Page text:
When putting up or taking down sails or just motoring around (for shame), I use my "Tiller Jock" to control the tiller and rudder. Although I bought this device, it could easily be made from some shock (bungee) cord and some round wooden balls from a craft store.
The "Tiller Jock" is basically two equal lengths of shock cord (about 2/3 the width of the stern) and two round wooden balls. Although mine has a clip on one end of each shock cord, you could tie a loop in one end of each shock cord to go around the cleats.
On the one that I have, the wooden balls are 1" in diameter with a 1/2 inch hole in the middle. The shock cords are a 1/4 inch in size and approximately 4 1/2 feet long. After you have drilled the 1/2 inch hole in the middle of the wooden balls, you thread the two shock cords through each hole in the two wooden balls. This will allow you to make a loop in the middle between the two balls. Then tie a knot on one end of each of the shock cords, one to the right of the balls on one cord and one to the left of the balls on the other cord. This will make sure they do not slip back through the holes.
As I said, I have a clip on the other ends of my cords from the knots, but you can tie a loop (a bowline would be good) on the other ends of each of the cords.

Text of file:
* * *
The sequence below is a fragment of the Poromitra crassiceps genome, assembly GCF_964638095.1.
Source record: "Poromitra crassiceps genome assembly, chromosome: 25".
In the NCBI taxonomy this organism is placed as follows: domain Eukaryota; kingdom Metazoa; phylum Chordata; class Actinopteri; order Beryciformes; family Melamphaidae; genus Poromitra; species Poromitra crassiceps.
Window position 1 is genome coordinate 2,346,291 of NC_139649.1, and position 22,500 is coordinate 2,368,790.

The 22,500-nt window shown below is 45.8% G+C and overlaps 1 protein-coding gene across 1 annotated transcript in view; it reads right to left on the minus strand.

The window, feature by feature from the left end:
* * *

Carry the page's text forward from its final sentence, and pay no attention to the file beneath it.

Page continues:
To set up my tiller jock, I loop one end of each of the shock cords (see above) to each of my stern cleats. Then I put my tiller through the loop between the two wooden balls. (see right picture). Then holding the two shock cords together, I slide one ball next to the tiller. Then I do the the same to the other wooden ball. As you can see from the pictures, I leave a little slack. If I need to move the tiller more to one side or the other, I can slide the balls accordingly.
The advantage of using the shock cord is that if I have to take control and override the tiller jock, it has enough stretch so that I can steer the boat. When you are finished changing your course, just release the tiller and it will return to the original position.
When you want to "disengage" the Tiller Jock, just move the two balls away from the tiller to the ends of the lines (knots) and you will have plenty of room to steer the boat with the tiller without using the shock cord to hold it in place.